The cognit network has been formed by prior repeated co-occurrence of constituent features -- (1) temporal contiguity, (2) spatial contiguity, (3) repetition, and (4) emotional and motivational connotations. (Fuster; Cortex and Mind, 72)

Perception is the activation through the senses of a posterior cortical network, a perceptual cognit, that represents in its associative structure a pattern of relationships (a gestalt) present in the environment. (Fuster; Cortex and Mind, 91)

In the act of perception, sensory impulses come to a perceptual apparatus that is ready-made for them, much as in the immune system a pattern of antibodies in ready-made for a wide variety of antigens (Edelman, 1987). (Fuster; Cortex and Mind, 91)

Recognition of sensory stimuli or gestalts as cognits in storage does not require a perfect match. It is sufficient that the stimuli or gestalts contain certain relationships or regularities within them that qualify them as members of the same class, the same cognit. (Fuster; Cortex and Mind, 92)

Because of the factors of approximation and probability, and because several cognits shared common features, an incoming gestalt or part thereof can activate several networks before the best match and categorization occur. (Fuster; Cortex and Mind, 92)

Perceptual process of matching and categorization takes place simultaneously on many aspects of the environment. (Fuster; Cortex and Mind, 92)

If a given Gestalt contains relationships between its elements that match relationships in an existing cognit, it will activated. (Fuster; Cortex and Mind, 92)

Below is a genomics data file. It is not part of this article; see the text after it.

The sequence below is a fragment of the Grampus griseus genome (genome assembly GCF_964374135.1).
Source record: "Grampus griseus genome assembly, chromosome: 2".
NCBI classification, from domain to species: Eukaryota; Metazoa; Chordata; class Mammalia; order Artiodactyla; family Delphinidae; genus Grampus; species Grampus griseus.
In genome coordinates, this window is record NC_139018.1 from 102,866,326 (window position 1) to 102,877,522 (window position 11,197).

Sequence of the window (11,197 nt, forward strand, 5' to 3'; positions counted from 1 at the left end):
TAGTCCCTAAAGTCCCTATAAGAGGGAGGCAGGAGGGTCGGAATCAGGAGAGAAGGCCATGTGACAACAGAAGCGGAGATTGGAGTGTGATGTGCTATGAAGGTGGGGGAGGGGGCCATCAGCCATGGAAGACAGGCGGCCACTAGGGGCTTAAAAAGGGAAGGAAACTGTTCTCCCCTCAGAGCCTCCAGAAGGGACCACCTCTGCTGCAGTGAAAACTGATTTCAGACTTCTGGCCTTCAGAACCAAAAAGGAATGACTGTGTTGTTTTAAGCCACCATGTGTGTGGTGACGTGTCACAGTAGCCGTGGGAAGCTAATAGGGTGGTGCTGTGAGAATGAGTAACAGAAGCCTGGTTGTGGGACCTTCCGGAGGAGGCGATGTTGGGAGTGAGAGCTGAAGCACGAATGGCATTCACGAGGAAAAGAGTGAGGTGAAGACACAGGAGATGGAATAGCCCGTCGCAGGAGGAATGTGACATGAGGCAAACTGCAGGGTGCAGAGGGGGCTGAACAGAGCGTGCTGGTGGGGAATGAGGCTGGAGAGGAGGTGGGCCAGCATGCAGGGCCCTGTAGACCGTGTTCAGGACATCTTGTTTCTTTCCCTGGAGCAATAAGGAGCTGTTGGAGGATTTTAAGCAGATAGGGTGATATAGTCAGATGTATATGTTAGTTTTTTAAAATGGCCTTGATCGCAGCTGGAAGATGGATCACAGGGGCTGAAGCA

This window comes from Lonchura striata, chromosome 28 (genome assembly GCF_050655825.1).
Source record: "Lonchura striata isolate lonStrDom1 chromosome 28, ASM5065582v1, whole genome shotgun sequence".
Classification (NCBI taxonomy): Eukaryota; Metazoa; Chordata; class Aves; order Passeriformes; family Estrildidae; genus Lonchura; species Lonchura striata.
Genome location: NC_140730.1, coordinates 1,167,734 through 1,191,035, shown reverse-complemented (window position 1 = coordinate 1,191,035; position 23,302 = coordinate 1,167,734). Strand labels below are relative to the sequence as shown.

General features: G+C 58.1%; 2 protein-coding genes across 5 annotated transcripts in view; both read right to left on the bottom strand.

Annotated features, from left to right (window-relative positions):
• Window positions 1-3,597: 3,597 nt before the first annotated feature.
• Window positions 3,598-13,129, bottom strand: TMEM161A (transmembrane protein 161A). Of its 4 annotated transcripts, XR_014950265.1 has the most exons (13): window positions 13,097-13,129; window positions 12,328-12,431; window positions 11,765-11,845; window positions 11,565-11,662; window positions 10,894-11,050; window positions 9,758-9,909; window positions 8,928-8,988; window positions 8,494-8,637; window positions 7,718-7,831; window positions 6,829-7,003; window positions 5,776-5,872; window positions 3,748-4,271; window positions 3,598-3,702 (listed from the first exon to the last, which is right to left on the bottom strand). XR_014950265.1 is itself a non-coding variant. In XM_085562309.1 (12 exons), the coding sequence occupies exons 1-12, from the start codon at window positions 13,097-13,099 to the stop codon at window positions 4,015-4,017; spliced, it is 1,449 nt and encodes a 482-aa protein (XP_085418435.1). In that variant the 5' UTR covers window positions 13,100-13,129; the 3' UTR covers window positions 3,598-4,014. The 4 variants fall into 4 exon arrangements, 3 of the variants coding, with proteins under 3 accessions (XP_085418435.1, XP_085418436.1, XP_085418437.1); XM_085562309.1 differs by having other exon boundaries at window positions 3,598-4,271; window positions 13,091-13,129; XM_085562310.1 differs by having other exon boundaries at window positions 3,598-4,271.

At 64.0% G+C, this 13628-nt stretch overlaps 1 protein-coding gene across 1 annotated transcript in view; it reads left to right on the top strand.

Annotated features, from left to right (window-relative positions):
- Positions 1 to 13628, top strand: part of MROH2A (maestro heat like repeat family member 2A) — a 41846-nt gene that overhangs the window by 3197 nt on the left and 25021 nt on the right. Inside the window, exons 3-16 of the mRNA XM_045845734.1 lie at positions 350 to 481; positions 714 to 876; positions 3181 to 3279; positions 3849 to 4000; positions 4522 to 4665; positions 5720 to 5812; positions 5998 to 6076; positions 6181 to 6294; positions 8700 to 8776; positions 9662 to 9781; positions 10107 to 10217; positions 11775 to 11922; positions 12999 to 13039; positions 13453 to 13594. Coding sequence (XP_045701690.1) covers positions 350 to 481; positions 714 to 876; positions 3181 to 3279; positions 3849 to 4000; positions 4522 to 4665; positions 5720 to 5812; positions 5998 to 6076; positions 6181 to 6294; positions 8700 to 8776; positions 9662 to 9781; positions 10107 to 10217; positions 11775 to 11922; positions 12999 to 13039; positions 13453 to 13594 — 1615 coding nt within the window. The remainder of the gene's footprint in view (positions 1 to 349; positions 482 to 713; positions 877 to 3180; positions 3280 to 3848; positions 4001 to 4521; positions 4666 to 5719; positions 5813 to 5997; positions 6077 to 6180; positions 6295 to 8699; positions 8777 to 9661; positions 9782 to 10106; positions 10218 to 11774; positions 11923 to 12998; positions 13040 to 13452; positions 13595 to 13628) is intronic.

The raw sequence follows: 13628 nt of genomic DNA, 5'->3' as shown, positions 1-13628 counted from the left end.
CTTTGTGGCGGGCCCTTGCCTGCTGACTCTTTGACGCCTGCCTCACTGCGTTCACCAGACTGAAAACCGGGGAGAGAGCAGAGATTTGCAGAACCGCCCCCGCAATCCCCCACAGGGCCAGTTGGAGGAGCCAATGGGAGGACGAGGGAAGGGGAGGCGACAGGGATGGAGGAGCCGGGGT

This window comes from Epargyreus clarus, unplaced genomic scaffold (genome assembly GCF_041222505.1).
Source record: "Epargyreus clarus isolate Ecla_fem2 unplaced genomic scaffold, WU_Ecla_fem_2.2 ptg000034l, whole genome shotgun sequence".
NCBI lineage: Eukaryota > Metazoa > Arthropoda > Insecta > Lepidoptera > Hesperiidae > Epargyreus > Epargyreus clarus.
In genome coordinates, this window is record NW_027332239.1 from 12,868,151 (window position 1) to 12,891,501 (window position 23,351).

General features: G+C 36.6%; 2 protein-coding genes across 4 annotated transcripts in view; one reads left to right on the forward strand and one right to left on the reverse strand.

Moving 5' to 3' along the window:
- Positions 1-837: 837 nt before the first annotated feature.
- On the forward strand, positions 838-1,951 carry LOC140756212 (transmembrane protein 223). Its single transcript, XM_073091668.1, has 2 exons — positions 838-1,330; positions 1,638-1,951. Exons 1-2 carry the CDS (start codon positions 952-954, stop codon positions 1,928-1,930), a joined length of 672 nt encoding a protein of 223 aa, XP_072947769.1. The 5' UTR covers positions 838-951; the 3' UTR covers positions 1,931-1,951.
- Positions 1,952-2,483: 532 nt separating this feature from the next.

Because of associations of similarity, several networks can be activated simultaneously in a parallel process of successive match and rematch of gestalts to cognits. (Fuster; Cortex and Mind, 92)


Cognits, the networks of knowledge in the cortex, have immense variety in terms of their information content, their complexity, and the number and nature of their components. (Fuster; Cortex and Mind, 15)

Thus, portions of the neural assemblies comprising cognits can mediate the highly differentiated and rapidly integrated dynamic core, which Edelman defines as the neural mediator of consciousness.

From the enormous richness of anatomical relations between cortical neurons and a wide range of the strengths of those relations derive the immense capacity and specificity of human memory. (Fuster; Cortex and Mind, 142)


A perception is a widely distributed, sparse, neural network (cognit) (Fuster; Cortex and Mind, 14) of neuronal activity overlaid on the brain's ensemble (the self) of synaptic strengths.

The gossamer pattern of neural activity comprising a perception is sparse and highly differentiated, yielding great specificity in the categorization, and yet highly integrated to combine the active synaptic pattern into a perception.

Continuity of Consciousness

Our continuity of consciousness occurs as a chain of associations devolved around an epicenter. "Ripples" on one gestalt spread out to ever more remote associations, so a new epicenter starts to recruit neurons into a gestalt. This new gestalt supplants the original, and our consciousness subtly shifts. (Greenfield; Centers of Mind, 105)